This balanced process would allow them to take charge and respond faster during times of crisis. During times of trouble, only a short window of time is available in which they can respond.
Insight and intelligence
Market intelligence is gathering of bits and pieces of formal, as well as semi-formal, at times unstructured information, along with structured information available across various sources in the market ranging from competitor intelligence to product information, market understanding, and customer perceptions. Getting the right information requires extracting the most useful information from an enormous amount of dedicated and reliable resources.
Market Intelligence is also the ability to connect the dots between the raw information available in public domain. It provides access to unstructured but actionable information, which can and needs to be adopted into the corporate governance framework.
Insights don’t necessarily mean price-sensitive inside-information. Insights could mean knowing the background or the intent or the behavior of the key executives and key people within any set-up.
Creating a framework
Considering the risks associated with highly leveraged parties these days, it's always advisable to have a Pre-Approved Board Policy in place in dealing with such parties.
For dealings above certain monetary values, it is advisable to have a Risk Committee comprising of owners, board and key management. The Risk Committee can also be given the role of formalizing a framework of getting the “market intelligence” reports from various different sources. This will be a very welcoming step for all medium to large entities for better transparency, especially from the point of view of all stakeholders and regulators.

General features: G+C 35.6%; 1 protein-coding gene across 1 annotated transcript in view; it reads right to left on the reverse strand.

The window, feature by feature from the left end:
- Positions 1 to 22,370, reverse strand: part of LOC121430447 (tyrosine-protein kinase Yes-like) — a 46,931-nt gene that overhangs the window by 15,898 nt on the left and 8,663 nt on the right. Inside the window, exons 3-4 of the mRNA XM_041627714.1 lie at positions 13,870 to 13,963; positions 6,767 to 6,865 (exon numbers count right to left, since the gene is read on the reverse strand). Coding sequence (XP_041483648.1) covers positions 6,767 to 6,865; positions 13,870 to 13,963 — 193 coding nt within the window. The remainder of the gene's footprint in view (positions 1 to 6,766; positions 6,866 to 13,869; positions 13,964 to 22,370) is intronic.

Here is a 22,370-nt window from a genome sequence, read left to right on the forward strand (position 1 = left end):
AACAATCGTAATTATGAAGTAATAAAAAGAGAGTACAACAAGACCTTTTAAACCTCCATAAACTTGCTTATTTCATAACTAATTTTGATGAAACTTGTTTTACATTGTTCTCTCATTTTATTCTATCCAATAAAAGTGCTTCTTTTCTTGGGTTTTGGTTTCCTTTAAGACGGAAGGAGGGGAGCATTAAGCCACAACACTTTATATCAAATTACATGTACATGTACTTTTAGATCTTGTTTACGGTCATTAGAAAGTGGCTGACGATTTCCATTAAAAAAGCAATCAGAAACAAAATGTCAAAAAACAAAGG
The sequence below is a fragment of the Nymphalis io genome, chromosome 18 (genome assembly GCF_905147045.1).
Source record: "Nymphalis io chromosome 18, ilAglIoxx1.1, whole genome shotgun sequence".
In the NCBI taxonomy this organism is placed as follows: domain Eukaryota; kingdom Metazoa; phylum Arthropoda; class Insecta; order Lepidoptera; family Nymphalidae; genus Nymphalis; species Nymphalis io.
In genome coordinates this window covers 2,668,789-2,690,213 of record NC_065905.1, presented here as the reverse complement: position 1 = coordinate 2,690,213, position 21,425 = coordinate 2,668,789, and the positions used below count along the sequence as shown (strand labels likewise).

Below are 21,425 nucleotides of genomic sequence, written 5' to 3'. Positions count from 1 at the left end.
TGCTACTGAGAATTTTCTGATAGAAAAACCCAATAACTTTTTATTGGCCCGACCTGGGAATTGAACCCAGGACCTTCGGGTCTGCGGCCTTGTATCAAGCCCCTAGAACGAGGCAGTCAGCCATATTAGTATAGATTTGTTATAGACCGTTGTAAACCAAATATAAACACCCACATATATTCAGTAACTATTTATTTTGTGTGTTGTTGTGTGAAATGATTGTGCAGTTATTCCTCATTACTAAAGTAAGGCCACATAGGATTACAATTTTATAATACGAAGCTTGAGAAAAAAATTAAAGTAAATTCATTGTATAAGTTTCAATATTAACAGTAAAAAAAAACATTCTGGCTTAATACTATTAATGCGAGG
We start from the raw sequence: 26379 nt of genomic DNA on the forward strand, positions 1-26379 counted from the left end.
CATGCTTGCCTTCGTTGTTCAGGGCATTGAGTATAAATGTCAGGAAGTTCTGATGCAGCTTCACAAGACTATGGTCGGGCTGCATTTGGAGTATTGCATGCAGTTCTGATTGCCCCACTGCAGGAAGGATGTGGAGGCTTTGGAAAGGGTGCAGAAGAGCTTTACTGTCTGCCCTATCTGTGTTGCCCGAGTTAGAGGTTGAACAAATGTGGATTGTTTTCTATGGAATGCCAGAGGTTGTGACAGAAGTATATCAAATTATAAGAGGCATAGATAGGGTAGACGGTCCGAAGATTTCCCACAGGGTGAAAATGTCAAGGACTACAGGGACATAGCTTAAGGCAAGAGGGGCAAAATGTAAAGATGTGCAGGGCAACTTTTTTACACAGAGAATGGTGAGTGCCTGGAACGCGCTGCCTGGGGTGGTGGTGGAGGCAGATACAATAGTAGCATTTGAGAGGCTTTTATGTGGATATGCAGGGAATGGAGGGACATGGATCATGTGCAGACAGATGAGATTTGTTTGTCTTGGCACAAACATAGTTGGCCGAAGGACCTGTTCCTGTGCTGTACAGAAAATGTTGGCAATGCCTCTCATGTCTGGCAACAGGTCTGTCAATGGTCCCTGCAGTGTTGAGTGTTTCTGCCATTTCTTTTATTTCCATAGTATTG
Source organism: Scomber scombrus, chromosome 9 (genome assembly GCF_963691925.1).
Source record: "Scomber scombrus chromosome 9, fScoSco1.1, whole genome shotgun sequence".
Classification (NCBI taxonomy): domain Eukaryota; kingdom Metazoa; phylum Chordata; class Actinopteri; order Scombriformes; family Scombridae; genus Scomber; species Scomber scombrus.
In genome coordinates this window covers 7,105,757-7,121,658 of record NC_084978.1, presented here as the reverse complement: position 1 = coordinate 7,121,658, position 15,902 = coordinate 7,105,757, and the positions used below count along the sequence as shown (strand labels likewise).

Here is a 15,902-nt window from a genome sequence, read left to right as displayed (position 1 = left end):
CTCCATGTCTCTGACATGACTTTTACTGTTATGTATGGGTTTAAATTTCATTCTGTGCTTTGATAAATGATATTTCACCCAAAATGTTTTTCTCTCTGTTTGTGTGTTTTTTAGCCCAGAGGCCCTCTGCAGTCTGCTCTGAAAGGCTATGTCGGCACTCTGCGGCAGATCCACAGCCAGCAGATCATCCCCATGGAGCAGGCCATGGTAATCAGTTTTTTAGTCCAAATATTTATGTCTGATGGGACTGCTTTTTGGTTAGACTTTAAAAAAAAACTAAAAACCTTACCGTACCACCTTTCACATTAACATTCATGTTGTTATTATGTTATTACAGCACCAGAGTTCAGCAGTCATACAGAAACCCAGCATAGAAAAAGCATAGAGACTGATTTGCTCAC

In light of new international anti-money laundering laws, companies, their owners and senior management bear more responsibility, including liability for the actions of their business partners as well as internal employees.
All of the above applies in equal measure not only to corporates, but also to private institutions, NGOs, medical institutions, societies, clubs and religious bodies.
Having a fortified framework of governance rules and regulations, and more importantly, having an overseeing body that supervises the implementation of such rules and processes ultimately creates a far superior brand value for that institution. At significantly lower marketing dollars.
As the saying goes, everything starts with self. if each of us sets up our own personal governance norms and principles, we too can enjoy a better reputational and brand value for ourselves.
About the author
The former CEO of Eros Group Dubai, Niranjan Gidwani is an Independent Consultant Director and a member of the UAE Superbrands Council. He has 38 years of experience in senior management with the ability to handle and develop international businesses. He has worked in different countries including: India, Hongkong, Germany, Singapore and Dubai.